An article in the Sydney Morning Herald on January 9 pointed out that a timetable overhaul of Sydney Trains last November had led to increased workloads for train drivers and other staff and “smaller windows” for important maintenance work on tracks, due to increased services and staffing cuts.
The result has been to shorten breaks between shifts, worsen the “potential for slips, trips, and falls due to [the] interchange increase” and to make overtime the norm. It is common for drivers to work 12 hours with one break.
This has created the conditions for increased accidents. Speaking with the Australian Broadcasting Corporation last week, train driver Van Cremer, 66, said: “The timetable is doable if we have enough drivers but they’re giving us very tight margins to get to the next train—sometimes six minutes.”
Cremer referred to the pressure on drivers reaching their next train—particularly when drivers had to make their way through passengers gathered on crowded platforms. “Pressure can often lead to mistakes, it leads to errors like going past signals, overshooting platforms, things like that which we get punished for,” he said.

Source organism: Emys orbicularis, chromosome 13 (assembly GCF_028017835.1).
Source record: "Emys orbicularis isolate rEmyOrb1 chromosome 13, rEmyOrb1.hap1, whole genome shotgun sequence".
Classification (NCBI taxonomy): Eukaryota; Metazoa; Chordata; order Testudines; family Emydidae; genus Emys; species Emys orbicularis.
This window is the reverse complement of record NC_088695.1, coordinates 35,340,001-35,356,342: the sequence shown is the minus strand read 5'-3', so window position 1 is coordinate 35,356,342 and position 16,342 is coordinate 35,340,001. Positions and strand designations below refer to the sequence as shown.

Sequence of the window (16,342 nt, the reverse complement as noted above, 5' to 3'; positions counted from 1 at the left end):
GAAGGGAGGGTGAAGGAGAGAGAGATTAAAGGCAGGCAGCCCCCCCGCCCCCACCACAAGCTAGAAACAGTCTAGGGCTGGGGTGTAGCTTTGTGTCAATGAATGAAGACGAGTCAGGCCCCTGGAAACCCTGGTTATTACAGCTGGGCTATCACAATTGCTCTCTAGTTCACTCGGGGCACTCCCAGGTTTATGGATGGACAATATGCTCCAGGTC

With the crash in Richmond occurring less than a week later, Cremer’s comments—reflecting the concerns of rail workers generally—unfortunately have been vindicated.
Sydney Trains and the government have ignored the warnings of rail staff. Sydney Trains head Howard Collins sought to blame the issues of recent delays and train cancellations on “higher than expected instances of drivers and guards off sick.”